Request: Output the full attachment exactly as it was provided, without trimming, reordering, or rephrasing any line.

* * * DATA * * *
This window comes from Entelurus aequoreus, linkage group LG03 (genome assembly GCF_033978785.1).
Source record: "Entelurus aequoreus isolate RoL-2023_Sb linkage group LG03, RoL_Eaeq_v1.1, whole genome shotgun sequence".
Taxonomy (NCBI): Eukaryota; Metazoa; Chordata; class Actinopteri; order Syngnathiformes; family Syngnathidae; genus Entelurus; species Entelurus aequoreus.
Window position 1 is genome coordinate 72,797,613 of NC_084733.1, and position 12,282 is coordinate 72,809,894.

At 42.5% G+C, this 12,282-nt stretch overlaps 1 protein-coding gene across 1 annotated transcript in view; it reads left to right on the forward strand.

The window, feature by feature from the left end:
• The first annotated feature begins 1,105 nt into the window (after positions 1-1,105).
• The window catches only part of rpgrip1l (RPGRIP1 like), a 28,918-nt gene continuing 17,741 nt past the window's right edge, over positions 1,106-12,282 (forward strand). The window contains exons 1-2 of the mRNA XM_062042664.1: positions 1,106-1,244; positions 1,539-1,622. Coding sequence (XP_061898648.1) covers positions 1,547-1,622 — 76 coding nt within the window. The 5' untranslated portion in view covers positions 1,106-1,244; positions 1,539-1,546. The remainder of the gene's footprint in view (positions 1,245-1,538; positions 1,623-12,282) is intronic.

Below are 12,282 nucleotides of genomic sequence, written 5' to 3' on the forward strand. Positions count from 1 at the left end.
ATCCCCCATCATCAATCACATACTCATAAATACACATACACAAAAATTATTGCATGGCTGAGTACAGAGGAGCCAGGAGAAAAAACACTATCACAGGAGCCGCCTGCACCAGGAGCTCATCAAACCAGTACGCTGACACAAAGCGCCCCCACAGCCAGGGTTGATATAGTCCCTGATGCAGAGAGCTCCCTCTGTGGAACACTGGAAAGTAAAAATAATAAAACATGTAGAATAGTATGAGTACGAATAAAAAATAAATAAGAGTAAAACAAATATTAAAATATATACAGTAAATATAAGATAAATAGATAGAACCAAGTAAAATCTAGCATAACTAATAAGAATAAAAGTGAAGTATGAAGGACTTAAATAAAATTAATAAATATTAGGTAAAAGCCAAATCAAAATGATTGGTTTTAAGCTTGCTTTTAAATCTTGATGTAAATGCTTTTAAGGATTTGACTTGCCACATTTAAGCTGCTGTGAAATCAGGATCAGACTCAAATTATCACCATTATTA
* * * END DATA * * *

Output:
This window comes from Entelurus aequoreus, linkage group LG03 (genome assembly GCF_033978785.1).
Source record: "Entelurus aequoreus isolate RoL-2023_Sb linkage group LG03, RoL_Eaeq_v1.1, whole genome shotgun sequence".
Taxonomy (NCBI): Eukaryota; Metazoa; Chordata; class Actinopteri; order Syngnathiformes; family Syngnathidae; genus Entelurus; species Entelurus aequoreus.
Window position 1 is genome coordinate 72,797,613 of NC_084733.1, and position 12,282 is coordinate 72,809,894.

At 42.5% G+C, this 12,282-nt stretch overlaps 1 protein-coding gene across 1 annotated transcript in view; it reads left to right on the forward strand.

The window, feature by feature from the left end:
• The first annotated feature begins 1,105 nt into the window (after positions 1-1,105).
• The window catches only part of rpgrip1l (RPGRIP1 like), a 28,918-nt gene continuing 17,741 nt past the window's right edge, over positions 1,106-12,282 (forward strand). The window contains exons 1-2 of the mRNA XM_062042664.1: positions 1,106-1,244; positions 1,539-1,622. Coding sequence (XP_061898648.1) covers positions 1,547-1,622 — 76 coding nt within the window. The 5' untranslated portion in view covers positions 1,106-1,244; positions 1,539-1,546. The remainder of the gene's footprint in view (positions 1,245-1,538; positions 1,623-12,282) is intronic.

Below are 12,282 nucleotides of genomic sequence, written 5' to 3' on the forward strand. Positions count from 1 at the left end.
ATCCCCCATCATCAATCACATACTCATAAATACACATACACAAAAATTATTGCATGGCTGAGTACAGAGGAGCCAGGAGAAAAAACACTATCACAGGAGCCGCCTGCACCAGGAGCTCATCAAACCAGTACGCTGACACAAAGCGCCCCCACAGCCAGGGTTGATATAGTCCCTGATGCAGAGAGCTCCCTCTGTGGAACACTGGAAAGTAAAAATAATAAAACATGTAGAATAGTATGAGTACGAATAAAAAATAAATAAGAGTAAAACAAATATTAAAATATATACAGTAAATATAAGATAAATAGATAGAACCAAGTAAAATCTAGCATAACTAATAAGAATAAAAGTGAAGTATGAAGGACTTAAATAAAATTAATAAATATTAGGTAAAAGCCAAATCAAAATGATTGGTTTTAAGCTTGCTTTTAAATCTTGATGTAAATGCTTTTAAGGATTTGACTTGCCACATTTAAGCTGCTGTGAAATCAGGATCAGACTCAAATTATCACCATTATTA